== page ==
“You band together 80–100 landowners and you’re doing some stuff on a landscape scale, and that’s what it has to be,” he said. “You can’t have a hundred acres of good habitat as an island in a sea of nothing.”
As the host of the annual A Day with Grouse event, Haag takes other landowners and interested visitors on a tour of parts of his property in different states of regrowth, explaining the importance of forest management on wildlife.
“In essence, what I always tell people is that creating good habitat is like taking care of a big vegetable garden, the worst thing you can do — that any property owner can do — is nothing,” he said. “It needs to be managed.”
Flagship Species … and More
Converting thousands of acres of forestland to early successional forest habitat isn’t quick or easy — and it doesn’t only benefit grouse, Bakameyer said.
“It’s definitely not one of those things that you do and then walk away from,” he said. “It is a tremendous amount of effort — and we tie it to this one species, to ruffed grouse, because they’re kind of the flagship species … but there’s a lot of other species that just aren’t as well known, different Neotropical migrant bird species and others that this sort of habitat is a critical need for them, too.”
Haag has seen how the creation of early successional forest habitat improves the “critter carrying capacity” of his property, including an increase in species beyond grouse.
“Our songbird population has just exploded since we’ve been doing a lot of this stuff,” he said. “We’re seeing stuff I never saw before, stuff like scarlet tanagers.”
And while many species prosper in this habitat, Haag recognizes its importance if grouse are to make the desired rebound in Missouri.
“When we bring these birds from Wisconsin, we want them to have the best, most welcoming chance for survival — and prosper and multiply — that we can offer.”
The Long Trip South
Scratching about for insects that August afternoon, the ruffed grouse designated as #147 and #148 encounter a chicken-wire fence roughly 2 feet tall and 50 feet long. Short enough to easily fly over, these two do what comes natural to a ground-dwelling species — they go around. Instead of circumventing the obstacle, they find themselves caught in a funnel trap.
Once trapped, the birds enter a process that is designed to minimize the stress of being relocated, said MDC Resource Scientist Reina Tyl, ruffed grouse program leader.
“We understand we’re putting these birds through a lot, right?” Tyl said. “We’re expecting a lot of them — to uproot them from where they are and move them to a completely unfamiliar place — and so that’s why we put so much thought into how can we make this the best possible, least stressful experience for them.”
From the trap site, the birds are taken to MDC’s operations center — a Wisconsin Department of Natural Resources (WDNR) facility an hour away in Price County — for processing by MDC State Wildlife Veterinarian Dr. Sherri Russell. With WDNR veterinarian Dr. Lindsey Long, the pair devised a medical evaluation and treatment regimen to ensure the birds arrive in Missouri healthy.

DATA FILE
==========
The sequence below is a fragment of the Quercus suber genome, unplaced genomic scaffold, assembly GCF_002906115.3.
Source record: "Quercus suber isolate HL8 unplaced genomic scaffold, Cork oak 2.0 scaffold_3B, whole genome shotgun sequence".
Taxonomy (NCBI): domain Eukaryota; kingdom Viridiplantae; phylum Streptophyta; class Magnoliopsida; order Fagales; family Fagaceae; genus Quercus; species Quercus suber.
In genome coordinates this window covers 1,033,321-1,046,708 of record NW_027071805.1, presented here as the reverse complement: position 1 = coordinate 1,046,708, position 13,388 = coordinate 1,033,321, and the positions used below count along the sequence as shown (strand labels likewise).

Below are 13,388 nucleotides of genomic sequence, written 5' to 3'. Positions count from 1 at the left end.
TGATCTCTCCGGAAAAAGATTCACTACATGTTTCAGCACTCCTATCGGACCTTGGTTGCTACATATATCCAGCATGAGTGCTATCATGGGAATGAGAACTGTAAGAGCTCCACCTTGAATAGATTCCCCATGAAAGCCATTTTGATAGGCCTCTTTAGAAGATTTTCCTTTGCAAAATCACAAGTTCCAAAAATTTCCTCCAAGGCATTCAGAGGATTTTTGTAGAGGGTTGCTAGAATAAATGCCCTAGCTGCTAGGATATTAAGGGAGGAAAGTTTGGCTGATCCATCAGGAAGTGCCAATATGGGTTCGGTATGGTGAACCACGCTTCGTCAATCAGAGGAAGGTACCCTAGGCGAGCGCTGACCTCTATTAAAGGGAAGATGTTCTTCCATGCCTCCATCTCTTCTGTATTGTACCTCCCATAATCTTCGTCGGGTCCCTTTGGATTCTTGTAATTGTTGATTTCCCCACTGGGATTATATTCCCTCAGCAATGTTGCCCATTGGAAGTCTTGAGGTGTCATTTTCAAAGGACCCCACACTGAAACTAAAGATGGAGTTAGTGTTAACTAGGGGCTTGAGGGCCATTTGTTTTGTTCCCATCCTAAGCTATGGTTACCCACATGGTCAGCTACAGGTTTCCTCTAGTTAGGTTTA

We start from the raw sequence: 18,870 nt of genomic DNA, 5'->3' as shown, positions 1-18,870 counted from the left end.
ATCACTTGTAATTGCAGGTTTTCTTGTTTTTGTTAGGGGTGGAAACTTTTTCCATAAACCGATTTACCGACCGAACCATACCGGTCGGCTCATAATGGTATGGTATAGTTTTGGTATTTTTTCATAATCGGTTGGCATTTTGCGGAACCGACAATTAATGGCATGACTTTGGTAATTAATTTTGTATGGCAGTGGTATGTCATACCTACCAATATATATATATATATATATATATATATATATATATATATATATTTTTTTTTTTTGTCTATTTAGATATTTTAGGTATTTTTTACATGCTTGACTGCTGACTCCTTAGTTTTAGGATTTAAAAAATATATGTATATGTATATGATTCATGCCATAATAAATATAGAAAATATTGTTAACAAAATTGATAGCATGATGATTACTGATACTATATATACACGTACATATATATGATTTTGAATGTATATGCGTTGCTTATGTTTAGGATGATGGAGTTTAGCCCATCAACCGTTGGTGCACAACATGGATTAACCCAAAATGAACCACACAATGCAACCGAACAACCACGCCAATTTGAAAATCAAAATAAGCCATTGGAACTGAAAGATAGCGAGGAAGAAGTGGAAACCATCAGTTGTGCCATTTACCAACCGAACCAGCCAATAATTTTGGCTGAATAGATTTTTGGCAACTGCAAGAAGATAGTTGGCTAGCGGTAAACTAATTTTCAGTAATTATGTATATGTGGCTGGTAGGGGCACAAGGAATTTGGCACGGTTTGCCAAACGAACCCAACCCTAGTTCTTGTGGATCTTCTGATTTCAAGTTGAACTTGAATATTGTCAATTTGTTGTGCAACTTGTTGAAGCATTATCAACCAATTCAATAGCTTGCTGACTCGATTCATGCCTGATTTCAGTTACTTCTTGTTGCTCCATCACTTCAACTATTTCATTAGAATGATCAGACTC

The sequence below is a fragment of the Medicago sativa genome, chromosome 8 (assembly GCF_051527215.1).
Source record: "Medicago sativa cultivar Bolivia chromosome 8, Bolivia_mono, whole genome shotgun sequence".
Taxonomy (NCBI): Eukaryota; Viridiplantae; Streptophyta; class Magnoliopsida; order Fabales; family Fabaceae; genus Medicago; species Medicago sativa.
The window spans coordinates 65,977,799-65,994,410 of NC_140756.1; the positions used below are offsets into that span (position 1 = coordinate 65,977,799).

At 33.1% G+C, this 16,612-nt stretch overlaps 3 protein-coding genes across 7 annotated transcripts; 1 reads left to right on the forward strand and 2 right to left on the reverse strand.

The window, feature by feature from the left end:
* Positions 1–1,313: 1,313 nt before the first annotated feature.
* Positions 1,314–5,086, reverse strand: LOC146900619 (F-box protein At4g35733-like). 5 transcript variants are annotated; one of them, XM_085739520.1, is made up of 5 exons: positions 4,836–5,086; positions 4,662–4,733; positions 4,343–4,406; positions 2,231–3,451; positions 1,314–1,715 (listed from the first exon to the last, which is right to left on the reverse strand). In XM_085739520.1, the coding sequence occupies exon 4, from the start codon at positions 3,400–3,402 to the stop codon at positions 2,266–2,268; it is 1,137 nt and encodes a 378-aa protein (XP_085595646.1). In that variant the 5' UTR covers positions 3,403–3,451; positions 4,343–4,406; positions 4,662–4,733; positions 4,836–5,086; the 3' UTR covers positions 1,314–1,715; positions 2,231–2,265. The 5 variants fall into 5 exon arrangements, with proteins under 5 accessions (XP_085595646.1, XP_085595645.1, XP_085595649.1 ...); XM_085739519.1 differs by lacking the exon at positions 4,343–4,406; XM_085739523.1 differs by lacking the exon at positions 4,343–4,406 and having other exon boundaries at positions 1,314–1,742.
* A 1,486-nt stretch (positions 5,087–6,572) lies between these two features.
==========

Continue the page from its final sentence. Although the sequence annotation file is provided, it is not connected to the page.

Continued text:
“You have to look to make sure that, one, they are healthy and able to withstand the trip,” Russell said. “And then, two, we’re trying to make sure that we don’t bring any kind of disease to Missouri from Wisconsin.”
Each bird is anesthetized and given a quick physical. Birds that are healthy enough to make the trip — like #147 and #148 — have a blood sample taken to test for West Nile virus, and they are weighed, sexed, treated for ticks, and injected with warm fluids.
“We give them warm fluids under the skin so they will arrive hydrated,” she said. “They aren’t going to eat and drink on their way; this way they have the fluids, and we’re assuming that when they get to their new home, it’ll take them a little while to orient and find fluids.
“It’s like a warm, cozy cup of tea for the birds before they travel,” she said. “That’s how I think of it, anyway.” Tyl credits Russell’s and Long’s work with the high survival rates of birds from capture to release.
“We haven’t had a single bird die during transport,” she said. “To have that sort of success for something that is so potentially stressful, really, we owe a lot of that to the vets because they came up with this processing protocol, and they’re the ones who advised the transportation protocol and how we should go through that process.”
Once #147 and #148 — along with the other eight birds captured this day — are processed, they are returned to their boxes and loaded into the waiting van for the overnight trip to Missouri. At 10 p.m., drivers Terry Bertholomey, an MDC outdoor education center manager, and Tony Spicci, an MDC geographic information system supervisor, begin the long, cool, quiet overnight drive.
“We provide very specific instructions to the transporters to keep the vehicle temperature cool and quiet, and the idea behind that is just to reduce any sort of stress to these birds,” Tyl said.
Such driving conditions, including no talking and no radio, make the roughly 10-hour trip challenging, Bertholomey said.
“The biggest problem was really just staying awake, because, you know, it’s quiet, you’re not talking, there’s not much going on, and the birds didn’t make a sound,” he said.
About an hour from their destination, the transporters text Daniel Boone Conservation Area Manager Jeff Bakameyer, who escorts them to the release site about 9 a.m. As a reward for the overnight bird delivery,
Bertholomey and Spicci participate in the release, but the challenging drive is followed by a challenging hike, Spicci said.
“It’s not like you just drive into a parking lot, open the doors and let the birds go,” he said. “It’s a predetermined spot, and it’s off road quite a bit. You’re also releasing them a distance from where the actual vehicles are into an area — and they’ve kind of got it set up so the birds will release away from where we are and not get harmed.”
Just as with every other leg of the journey, the final and shortest leg for #147 and #148 is taken with care, even as it becomes a little more difficult on foot, he said.
“It’s a very delicate transport,” he said. “You have to be very careful, and of course, where our release site is, there’s some poison ivy here, a tree to step over there, and so you’re doing this very delicate walk to where they want you to release the birds.”
And while the other birds come out of their boxes at, different speeds and levels of enthusiasm — ranging from staying nearby to not wanting to leave the box at all — #147 and #148, released together because they were captured together, explode out of the box, flying to the nearby woods, which is the best sign of how they handled the trip, Tyl said.
“When we see them just take off like that, it’s them saying, ‘I’m healthy; I’m good to go; I just spent all night resting in a box, and I’m ready to get out of here’,” she said.